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Chickens & Flocks

How to Get the Best Eggs from Your Chickens 

by Alexa Lehr | 03.27.2024
How to Get the Best Eggs from Your Chickens 

One of the many joys of raising a backyard flock is collecting fresh eggs from the coop, then enjoying those fresh eggs in your cooking and baking! Eggs from the grocery store just don’t compare to the flavor, quality, and nutrition of fresh eggs. Eggs contain all the nutrition needed to sustain life (except for vitamin C). However, you can boost the nutrient density of your flock’s eggs by feeding them a well-balanced diet and ensuring they receive the best care possible. Let’s look at how you can achieve optimal egg quality from your hens! 

Optimal Nutrition for Chickens: A Recipe for Quality Eggs 

‘You are what you eat’ certainly applies to a hen and her eggs. If her diet is lacking in any essential dietary component her eggs will also decline in nutritional value. The more nutritious the hen’s diet, the more nutrient dense her eggs will be. Not only must a hen consume a balanced diet, but her diet must also be composed of high-quality ingredients that will be readily metabolized so nutrients can be passed on to her eggs.  

Egg quality, yolk color, flavor, and egg nutrition can all be impacted by a hen’s diet. There are some fundamental nutrition factors that will not only result in better quality eggs, but your hens will also be healthier too! These fundamentals include feeding your flock a balanced diet, keeping their diet varied, and using appropriate supplements to boost egg quality and hen health.  

Balanced Diet 

At the foundation of your flock’s daily diet should be a high-quality layer feed. High-quality layer feed will contain the proper balance of all the daily nutrients a hen needs to stay healthy and produce eggs. The feed should be made from high-quality ingredients, be formulated for laying hens, and it should always be fresh.  

The main nutritional components of a good layer feed include:  

The layer feed should contain balanced amounts of these essential components. An imbalance in the diet can lead to health issues, such as too much fat in the diet will result in excess fat being stored in a chicken’s body. A lack of protein in the diet will negatively impact a chicken’s growth, development, egg production, and immune system. Balanced nutrition is essential in a high-quality layer feed. 

Variety in Diet 

A chicken’s diet should also be varied. The Red Jungle Fowl, our domestic chickens’ ancestors, were foragers. They would forage the jungle floor for a wide range of foods such as insects, nuts, seeds, grains, and leafy greens. Our domestic chickens should be fed a balanced layer diet to supply them with the essential nutrients they need on a daily basis, but their diet can be kept varied through the use of healthy snacks, treats, supplements, and forage.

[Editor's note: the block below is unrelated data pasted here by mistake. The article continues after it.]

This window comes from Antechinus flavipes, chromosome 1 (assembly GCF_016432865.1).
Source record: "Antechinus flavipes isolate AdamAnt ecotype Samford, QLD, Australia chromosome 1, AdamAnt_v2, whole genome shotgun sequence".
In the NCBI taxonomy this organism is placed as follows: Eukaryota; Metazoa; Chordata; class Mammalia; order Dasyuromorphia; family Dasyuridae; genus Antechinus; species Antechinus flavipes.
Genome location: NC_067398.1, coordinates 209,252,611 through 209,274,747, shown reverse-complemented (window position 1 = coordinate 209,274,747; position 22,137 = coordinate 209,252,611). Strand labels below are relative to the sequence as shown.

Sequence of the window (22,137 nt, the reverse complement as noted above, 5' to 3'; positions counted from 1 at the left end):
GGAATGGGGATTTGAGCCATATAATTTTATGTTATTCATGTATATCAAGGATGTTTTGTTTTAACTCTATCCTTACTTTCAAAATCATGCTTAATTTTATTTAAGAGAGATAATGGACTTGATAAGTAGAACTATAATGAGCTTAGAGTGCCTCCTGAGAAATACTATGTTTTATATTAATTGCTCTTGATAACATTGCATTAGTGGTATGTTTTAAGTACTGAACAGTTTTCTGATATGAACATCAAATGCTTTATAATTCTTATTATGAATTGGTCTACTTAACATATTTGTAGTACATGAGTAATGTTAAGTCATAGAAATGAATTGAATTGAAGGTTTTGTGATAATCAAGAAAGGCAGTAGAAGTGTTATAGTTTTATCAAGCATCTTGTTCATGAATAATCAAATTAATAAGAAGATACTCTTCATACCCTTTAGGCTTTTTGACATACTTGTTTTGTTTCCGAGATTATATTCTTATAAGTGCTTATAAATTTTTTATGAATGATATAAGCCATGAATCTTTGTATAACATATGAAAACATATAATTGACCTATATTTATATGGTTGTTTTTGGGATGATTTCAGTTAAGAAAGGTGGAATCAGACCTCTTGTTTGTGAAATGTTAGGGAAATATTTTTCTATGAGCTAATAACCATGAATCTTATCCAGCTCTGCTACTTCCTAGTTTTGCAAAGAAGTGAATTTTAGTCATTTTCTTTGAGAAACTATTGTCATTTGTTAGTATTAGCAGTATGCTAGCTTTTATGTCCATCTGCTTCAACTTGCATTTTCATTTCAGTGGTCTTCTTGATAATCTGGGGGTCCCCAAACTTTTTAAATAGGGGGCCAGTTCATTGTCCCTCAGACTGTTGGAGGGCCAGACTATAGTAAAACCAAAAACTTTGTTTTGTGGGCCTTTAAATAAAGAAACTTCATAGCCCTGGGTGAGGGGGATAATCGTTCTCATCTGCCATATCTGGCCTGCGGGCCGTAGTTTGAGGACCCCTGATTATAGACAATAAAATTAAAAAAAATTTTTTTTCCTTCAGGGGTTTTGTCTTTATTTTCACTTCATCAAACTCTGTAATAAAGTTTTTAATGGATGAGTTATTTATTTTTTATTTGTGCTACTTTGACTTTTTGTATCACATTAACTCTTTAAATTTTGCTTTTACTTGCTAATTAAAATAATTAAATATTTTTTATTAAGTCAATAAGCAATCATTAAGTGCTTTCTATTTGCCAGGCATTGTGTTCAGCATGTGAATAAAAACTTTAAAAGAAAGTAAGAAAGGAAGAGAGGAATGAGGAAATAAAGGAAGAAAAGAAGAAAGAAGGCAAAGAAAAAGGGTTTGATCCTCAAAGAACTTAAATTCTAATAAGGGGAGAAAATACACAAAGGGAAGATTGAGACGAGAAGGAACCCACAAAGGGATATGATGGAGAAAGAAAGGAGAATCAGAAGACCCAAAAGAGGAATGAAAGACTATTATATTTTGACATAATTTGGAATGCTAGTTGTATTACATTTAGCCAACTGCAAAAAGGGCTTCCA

These additions to your flock’s diet will supply supplemental nutrition from different sources than your flock’s daily feed. To keep your flock’s diet balanced, these dietary supplements should be supplied in moderation.  

Healthy snacks are foods that would naturally be a part of a chicken’s diet, such as dried insects or leafy greens. These foods supply essential nutrients, like protein and vitamins, and don’t dilute the overall nutrition your flock is receiving from their daily layer feed.  

Treats are additional foods, such as table scraps, leftovers, or suet cakes. These foods should be fed in moderation and should not exceed over 10% of your flock’s daily feed intake. Aim to feed your flock treats that will provide additional nutrition to their diet and avoid treats that simply add extra calories to your flock’s daily diet.  


Feeding your flock both a balanced and varied diet can be aided through the use of essential supplements. Natural supplements are used for a specific purpose in your flock’s diet. One essential supplement that laying hens should always have access to is a calcium supplement.  

Calcium is needed in order for a hen to create a strong, healthy eggshell. A hen receives some calcium from layer feed, but sometimes additional calcium is needed to support proper body functions and egg production. Calcium supplements, such as crushed oyster shells, should be supplied free-choice alongside your flock’s daily feed.  

Other supplements that you may consider using for your backyard flock include herbal supplements, probiotic supplements, or vitamin & electrolyte supplements.  

Key Nutrients for Better Egg Quality

Each component of a hen’s diet works together to ensure she gets the key nutrients needed for staying healthy and producing high-quality, nutritious eggs. While all nutrients are essential for creating a nutritious egg, there are some nutrients that impact egg quality more than others.  

Vitamins A and D

Vitamins A & D play a significant role in the quality of a hen’s eggs. Vitamin A supports a hen’s immune system and promotes a healthy reproductive system. When the immune system is strong, a hen will be able to stay healthy and put more energy into creating nutritious eggs. Vitamin A rich foods are also high in carotenoids. Carotenoids help enhance the color of an egg’s yolk. Healthy sources of vitamin A for chickens include forage, leafy greens, carrots, and flowers such as nasturtium and marigold.  

Vitamin D is essential for calcium absorption and utilization. We already discussed how calcium is needed for creating strong eggshells, so ensuring that a hen’s body can absorb and utilize the calcium supplements in her diet is equally as important. Make sure your flock gets plenty of access to sunshine to help promote strong, healthy eggshells. If you live in an area with limited sun exposure at certain times of the year, consider supplementing vitamin D.  


As you might have guessed, calcium is another nutrient that impacts egg quality. It is necessary for creating strong eggshells to protect the egg. Supplemental dietary calcium (such as oyster shells) should be supplied so that a hen doesn’t have to draw calcium from her bones to create strong eggshells. However, vitamin D and phosphorus must also be present in a hen’s diet for her to metabolize the supplemental calcium.  


Lastly, protein is a main contributor to egg quality and nutrition. Proteins, or amino acids, are the building blocks of life. They provide structure for bone and muscle development, maintain a strong immune system, are a key source of long-lasting energy, and are generally needed for every functioning system in a chicken’s body, including the reproductive system.